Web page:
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African Businesses Discuss Recovery After Covid-19

Business leaders gathered at virtual summit to share insights into COVID-19 relief efforts

A high-level summit of African business leaders has provided a necessary platform for discussion of insights, experiences and the actions the continent’s private sector has taken to address the COVID-19 pandemic and related economic fallout challenges.

The 2020 Africa Shared Value Leadership Summit, which drew 60 speakers and more than 2500 audience members from 68 countries, attracted business leaders from throughout the continent to discuss COVID-19 experiences, share challenges and knowledge, and discuss a possible way forward. An annual event convened by Shared Value Africa Initiative (SVAI), this event on 2-5 June 2020 was the first time a Shared Value Summit was held virtually worldwide.

Several speakers shared that as a result of the social inequalities and challenges that have become clear during the pandemic, COVID-19 has compelled business leaders to rethink their corporate purpose and strategy. In n a time of COVID-19 it became clear that purpose-led businesses were better able to not only respond to society’s needs but also to pivot as a business, further proving the importance of purpose-led organisations.

There is a need to devise business models that are inclusive of all sectors of society is the only way to address the inequality that COVID-19 unsurfaced not only in Africa but in the globe. Moreover, said panellists, the pandemic had prompted a rethink of employees critical to the business given that contracted workers such as cleaners had through the crisis emerged more critical than previously realised.

Another key direction set at the summit was the need for the private sector to increase its focus on affordable but high-volume services offered to low-income citizens. Recommendations for a more inclusive society included the transformation of health care in Africa through less centralised models involving community care, as well as strategies for health insurance that are affordable and accessible.

Linked to this, business leaders stressed the social and economic benefits of improving financial literacy for those at the bottom of the pyramid, to improve the impact of poverty reduction initiatives as well as to present new opportunities such as financial products for the financial sector. Absa’s Ready to Work initiative was cited as one such example. Financial education was seen to be an industry standard imperative in all economies.

A strong theme coming out of the summit was the need for African businesses to expand markets across borders. Entrepreneurs were advised to target growth outside of national borders, starting with opportunity identification through to growing and scaling enterprises.

The Africa Continental Free Trade Area (AfCFTA), bringing together the 55 member states of the African Union and covering a market of more than 1.2 billion people, is aimed at freeing movement of capital and persons for investment across the continent to create a single market for goods and services, and contribute to more sustainable and inclusive socio economic development.

Business leaders at the summit identified several requirements for them to take advantage of this opportunity. First, entrepreneurs should ensure they are informed about Technical Barriers to Trade, custom process and quality requirements in order to tap into this market. Second, embedding Shared Value and social responsibility in business models could help entrepreneurs succeed at a time when community solidarity is in high demand. Third, entrepreneurs should aim to use technology to boost their productivity and the quality of their products and services.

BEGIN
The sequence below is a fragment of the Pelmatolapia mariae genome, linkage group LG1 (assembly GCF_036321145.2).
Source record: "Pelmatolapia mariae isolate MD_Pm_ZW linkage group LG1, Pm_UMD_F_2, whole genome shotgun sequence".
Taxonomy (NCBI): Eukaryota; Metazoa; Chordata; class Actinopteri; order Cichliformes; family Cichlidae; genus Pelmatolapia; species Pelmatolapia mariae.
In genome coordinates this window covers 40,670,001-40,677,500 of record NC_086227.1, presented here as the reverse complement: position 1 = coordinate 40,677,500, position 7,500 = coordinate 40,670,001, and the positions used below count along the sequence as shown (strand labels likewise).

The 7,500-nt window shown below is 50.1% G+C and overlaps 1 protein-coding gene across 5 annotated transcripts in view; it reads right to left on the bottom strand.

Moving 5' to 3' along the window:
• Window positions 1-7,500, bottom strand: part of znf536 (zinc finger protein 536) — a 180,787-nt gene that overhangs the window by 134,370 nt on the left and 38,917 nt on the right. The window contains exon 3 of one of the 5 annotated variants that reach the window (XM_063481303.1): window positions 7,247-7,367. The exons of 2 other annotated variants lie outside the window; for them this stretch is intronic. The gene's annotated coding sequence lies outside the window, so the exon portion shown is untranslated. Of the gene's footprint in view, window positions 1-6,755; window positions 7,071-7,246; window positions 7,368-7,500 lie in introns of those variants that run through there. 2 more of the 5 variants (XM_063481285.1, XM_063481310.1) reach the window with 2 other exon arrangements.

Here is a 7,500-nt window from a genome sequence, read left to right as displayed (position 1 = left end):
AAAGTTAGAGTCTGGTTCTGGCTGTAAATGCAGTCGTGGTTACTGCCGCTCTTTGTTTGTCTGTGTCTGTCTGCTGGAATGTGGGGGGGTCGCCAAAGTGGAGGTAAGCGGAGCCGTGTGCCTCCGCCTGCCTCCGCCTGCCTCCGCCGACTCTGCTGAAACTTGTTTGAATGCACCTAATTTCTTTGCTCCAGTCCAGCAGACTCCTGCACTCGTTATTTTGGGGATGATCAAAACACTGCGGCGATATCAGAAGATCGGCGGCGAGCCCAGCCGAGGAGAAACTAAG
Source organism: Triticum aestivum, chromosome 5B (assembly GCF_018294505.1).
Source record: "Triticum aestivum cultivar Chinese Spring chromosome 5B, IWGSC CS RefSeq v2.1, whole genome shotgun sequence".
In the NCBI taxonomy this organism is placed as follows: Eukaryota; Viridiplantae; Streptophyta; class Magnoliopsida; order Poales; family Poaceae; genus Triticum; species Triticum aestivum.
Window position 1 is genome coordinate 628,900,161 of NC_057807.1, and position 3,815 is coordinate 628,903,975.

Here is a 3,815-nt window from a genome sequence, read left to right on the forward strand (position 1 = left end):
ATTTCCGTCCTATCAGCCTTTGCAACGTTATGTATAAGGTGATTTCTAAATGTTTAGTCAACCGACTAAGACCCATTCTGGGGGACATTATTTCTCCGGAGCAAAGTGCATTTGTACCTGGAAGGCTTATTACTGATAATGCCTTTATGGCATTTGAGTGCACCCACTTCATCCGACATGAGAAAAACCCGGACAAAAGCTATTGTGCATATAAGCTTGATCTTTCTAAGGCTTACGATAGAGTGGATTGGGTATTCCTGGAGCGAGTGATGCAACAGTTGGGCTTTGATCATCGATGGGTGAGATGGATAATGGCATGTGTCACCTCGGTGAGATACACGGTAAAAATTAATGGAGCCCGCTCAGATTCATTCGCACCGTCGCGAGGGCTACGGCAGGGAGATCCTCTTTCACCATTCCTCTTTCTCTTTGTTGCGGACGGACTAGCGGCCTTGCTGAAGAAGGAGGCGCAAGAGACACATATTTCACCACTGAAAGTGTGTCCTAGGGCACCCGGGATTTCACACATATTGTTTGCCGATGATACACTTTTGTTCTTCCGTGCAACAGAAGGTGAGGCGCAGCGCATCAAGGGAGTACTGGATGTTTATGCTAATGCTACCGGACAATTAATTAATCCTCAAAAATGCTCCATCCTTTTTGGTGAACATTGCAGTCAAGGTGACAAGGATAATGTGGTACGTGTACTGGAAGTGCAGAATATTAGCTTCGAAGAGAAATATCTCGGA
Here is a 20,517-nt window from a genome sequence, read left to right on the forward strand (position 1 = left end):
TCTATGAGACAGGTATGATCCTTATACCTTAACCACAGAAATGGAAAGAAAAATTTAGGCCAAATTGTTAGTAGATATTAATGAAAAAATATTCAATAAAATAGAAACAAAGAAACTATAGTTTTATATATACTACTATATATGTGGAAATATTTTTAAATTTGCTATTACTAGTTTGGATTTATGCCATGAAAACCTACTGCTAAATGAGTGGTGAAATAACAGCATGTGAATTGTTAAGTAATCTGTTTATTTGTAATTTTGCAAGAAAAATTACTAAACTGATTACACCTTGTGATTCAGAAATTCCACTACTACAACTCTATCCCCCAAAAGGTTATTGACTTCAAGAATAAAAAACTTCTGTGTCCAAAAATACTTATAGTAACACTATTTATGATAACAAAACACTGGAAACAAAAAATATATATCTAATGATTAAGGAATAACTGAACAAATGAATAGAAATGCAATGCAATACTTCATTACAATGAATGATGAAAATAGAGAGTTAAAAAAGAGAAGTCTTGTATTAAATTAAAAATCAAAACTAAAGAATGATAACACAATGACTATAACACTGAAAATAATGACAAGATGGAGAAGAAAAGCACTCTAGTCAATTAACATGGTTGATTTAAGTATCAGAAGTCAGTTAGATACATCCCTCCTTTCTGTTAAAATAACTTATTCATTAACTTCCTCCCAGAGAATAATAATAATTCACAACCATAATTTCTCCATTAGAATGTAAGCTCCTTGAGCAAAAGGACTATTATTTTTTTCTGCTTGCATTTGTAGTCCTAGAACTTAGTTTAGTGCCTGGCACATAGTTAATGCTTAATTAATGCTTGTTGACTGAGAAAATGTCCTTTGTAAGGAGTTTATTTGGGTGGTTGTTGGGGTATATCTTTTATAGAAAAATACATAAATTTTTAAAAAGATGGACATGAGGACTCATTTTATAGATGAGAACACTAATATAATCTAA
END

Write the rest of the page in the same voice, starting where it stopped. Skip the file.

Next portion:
Two key recurring themes were collaboration and adaptability. Collaboration between manufacturers was strongly supported as a way to boost productivity especially during times of crisis such as the COVID-19 pandemic. The need for collaboration across public and private sectors was also discussed. A number of recommendations were shared by panellists to spur innovation on the African continent. COVID-19 has compelled us to think innovatively about how we can lead and do business. The summit proved to be a launch pad for platforms including CEO Dialogues, Youth Forums and further research on relevant topics.

“We are at a pivotal moment where there is a moral, democratic and economic imperative to build a world that works for everyone. Business recognises that it has an important role to play, with companies joining governments across our continent to scale up social relief,” says summit convenor and SVAI CEO Tiekie Barnard. “The message we are driving is that Africa’s private sector should continue its social impact work after the pandemic – not as philanthropy but as a core part of their businesses.”

Barnard says the Purpose Playbook, launched at the summit to guide companies wanting to start their purpose journey, has been well received. Those with questions about the Playbook can contact SVAI.

What COVID-19 has clearly demonstrated is that change is needed and whatever we thought was enough in the past, clearly was not. Keynote speaker Prof. Mark Kramer of the Harvard Business School said companies often believe that by producing sustainability reports and doing corporate social investment they have satisfied stakeholders. Instead we need authentic leadership, who will foster workplace inclusion, make it easier for smaller entities to participate and plan the move into economic recovery.

“At the Summit, we spoke about Shared Value becoming the business norm in a post-COVID-19 world. But many companies in the SVAI network have for years understood the need to focus on “profit with purpose” to improve their business resilience,” says Barnard.

The eSummit sessions are on the SVAI YouTube channel.